Microsoft helps stop malware, while Apple blows off malware victims

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Yes, it looks like real malware has finally come to Macintosh, and Apple is blowing off users who call for support for the problem. But I'm sure Apple is doing it with style, and that's what really matters. The style of the day is unaccommodating.

If you're not already angry about something, read Ed Bott's blog at ZDNet to see how Apple is handling what appears to be the first real outbreak of malware on Apple Macs in the OS X era. An AppleCare support rep tells Ed that a notice from management tells them that "...we're not supposed to help customers remove malware from their computer."

In a sense, Microsoft's no better. If you called Microsoft support with a malware problem techs might give you some minimal help, but the policy is, as with Apple, that you're supposed to have anti-malware software to block and remove the stuff. The big difference is that everyone who uses Windows knows this, while Apple has been training users to think that they are immune to such problems.

Let's briefly talk about MacDefender, the malware at issue, which also goes by a number of other names. It is spreading by the usual variety of methods by which Windows malware is spread. In an earlier column, Bott shows a poisoned Google image search that redirected him to "Apple Security Center," one of MacDefender's aliases. It's a rogue anti-malware product, and a really common problem on Windows. A popup notice tells you that you've been infected and must pay up if you want your system clean. Then it loads up Safari and shows you porn sites. Lovely. Bott also confirms the outbreak by finding over 200 discussion threads on related to it.

Many Mac users are calling AppleCare for help, as you might expect them to. But Bott's interview indicates that Apple's instructions are not to help. Instead they give users links to Norton, McAfee, or Sophos for Mac anti-malware. I don't actually have a problem with this advice as a general matter. The real problem is the false impression Apple has given its users for ages now that they don't have security problems. They are simply unprepared -- country-bumpkins for life, and crimes, of the big city.

The overwhelming majority of security experts have known and argued for years that malware and other security ills that befall Windows users would work just as well on the Mac if attackers were to target it. Mac users' luck may finally be running out, and they're unprepared. So few Mac users take the hypothetical problem seriously that when the big one hits it will be like smallpox and the Indians again: huge numbers of unprotected, credulous Mac users will invite the threat into their computers and help will be hard to find.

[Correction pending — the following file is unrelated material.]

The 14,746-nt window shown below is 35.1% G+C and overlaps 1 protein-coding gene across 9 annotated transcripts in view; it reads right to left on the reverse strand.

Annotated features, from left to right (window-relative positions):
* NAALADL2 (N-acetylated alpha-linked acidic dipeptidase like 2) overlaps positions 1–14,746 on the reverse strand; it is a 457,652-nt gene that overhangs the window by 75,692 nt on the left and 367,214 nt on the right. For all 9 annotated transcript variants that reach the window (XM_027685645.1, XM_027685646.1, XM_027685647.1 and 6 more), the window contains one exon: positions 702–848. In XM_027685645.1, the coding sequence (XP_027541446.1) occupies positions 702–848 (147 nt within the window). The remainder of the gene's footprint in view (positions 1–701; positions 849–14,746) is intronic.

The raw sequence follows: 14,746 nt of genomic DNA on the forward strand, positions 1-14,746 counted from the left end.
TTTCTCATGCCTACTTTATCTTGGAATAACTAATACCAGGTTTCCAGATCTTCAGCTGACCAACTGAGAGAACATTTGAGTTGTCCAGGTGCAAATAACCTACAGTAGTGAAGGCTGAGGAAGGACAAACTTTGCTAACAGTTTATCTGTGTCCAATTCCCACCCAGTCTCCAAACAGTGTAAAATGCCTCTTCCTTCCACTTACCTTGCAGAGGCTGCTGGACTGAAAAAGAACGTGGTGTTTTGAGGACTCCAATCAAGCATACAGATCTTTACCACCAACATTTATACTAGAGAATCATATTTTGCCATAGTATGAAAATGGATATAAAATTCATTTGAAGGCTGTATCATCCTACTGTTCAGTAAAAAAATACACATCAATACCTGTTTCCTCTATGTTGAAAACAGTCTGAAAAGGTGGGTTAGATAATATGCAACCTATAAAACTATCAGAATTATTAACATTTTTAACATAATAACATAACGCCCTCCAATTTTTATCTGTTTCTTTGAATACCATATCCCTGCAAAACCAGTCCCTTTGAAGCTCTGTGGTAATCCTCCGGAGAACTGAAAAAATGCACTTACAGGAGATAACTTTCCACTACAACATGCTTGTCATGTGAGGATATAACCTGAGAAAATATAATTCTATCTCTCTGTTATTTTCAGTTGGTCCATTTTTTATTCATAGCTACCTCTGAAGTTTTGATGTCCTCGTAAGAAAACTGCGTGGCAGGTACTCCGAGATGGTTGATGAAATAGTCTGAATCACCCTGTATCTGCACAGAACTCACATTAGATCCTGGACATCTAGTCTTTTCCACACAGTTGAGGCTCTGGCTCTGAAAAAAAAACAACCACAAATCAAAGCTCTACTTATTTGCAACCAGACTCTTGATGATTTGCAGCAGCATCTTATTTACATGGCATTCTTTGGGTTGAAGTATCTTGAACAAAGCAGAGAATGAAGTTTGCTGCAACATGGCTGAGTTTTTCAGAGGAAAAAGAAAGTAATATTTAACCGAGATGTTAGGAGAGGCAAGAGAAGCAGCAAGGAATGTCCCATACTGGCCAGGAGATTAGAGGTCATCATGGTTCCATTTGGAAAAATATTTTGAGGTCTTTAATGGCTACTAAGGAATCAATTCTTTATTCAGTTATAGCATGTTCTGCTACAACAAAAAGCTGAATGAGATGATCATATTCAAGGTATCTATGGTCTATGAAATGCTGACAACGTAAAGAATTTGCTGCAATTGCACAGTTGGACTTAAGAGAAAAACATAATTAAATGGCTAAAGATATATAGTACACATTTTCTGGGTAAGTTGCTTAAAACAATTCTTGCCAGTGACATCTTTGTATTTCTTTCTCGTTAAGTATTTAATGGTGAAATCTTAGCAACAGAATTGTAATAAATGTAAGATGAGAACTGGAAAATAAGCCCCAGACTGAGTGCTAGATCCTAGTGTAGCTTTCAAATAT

Microsoft, on the other hand, has taken security with deadly seriousness -- at least after Chairman Bill Gates' 2000 memo commanding them to do so. If you use current versions of Microsoft products and avail yourself of free or paid security software your odds of being attacked successfully are slim. Add a bit of skepticism and a willingness to read system messages, and it's hard to believe any of these scams would ever get into your system.

Running anti-malware and as standard user isn't safety enough. The most successful attacks are done through social engineering, like MacDefender, which tells you to enter your admin password in order to install it. This also assumes that the specific malware wasn't recognized by your anti-malware, but that happens. This is why Microsoft's recent advances in Internet Explorer are so important. A world-wide and world class reputation system for URLs and program files blocks almost all of these threats before they get to you. The ones that get through will include a warning that they haven't been seen much on the Internet which may, in context, give you a hint that something is wrong. These reputation systems will be included in Windows 8, so it won't matter how the file got on the system.

Security research shows that the Windows users who get infected by malware are, first of all, overwhelmingly running Windows XP and/or old application versions. Keep up with Microsoft and malware can't catch up to you.

Could it reach the point where Mac users switch to Windows 7 for the comparatively secure experience? Don't laugh. It could happen.

Larry Seltzer is a freelance writer and consultant, dealing mostly with security matters. He has written recently for Infoworld, eWEEK, Dr. Dobb's Journal, and is a Contibuting Editor at PC Magazine and author of their Security Watch blog. He has also written for Symantec Authentication (formerly VeriSign) and Lumension's Intelligent Whitelisting site.

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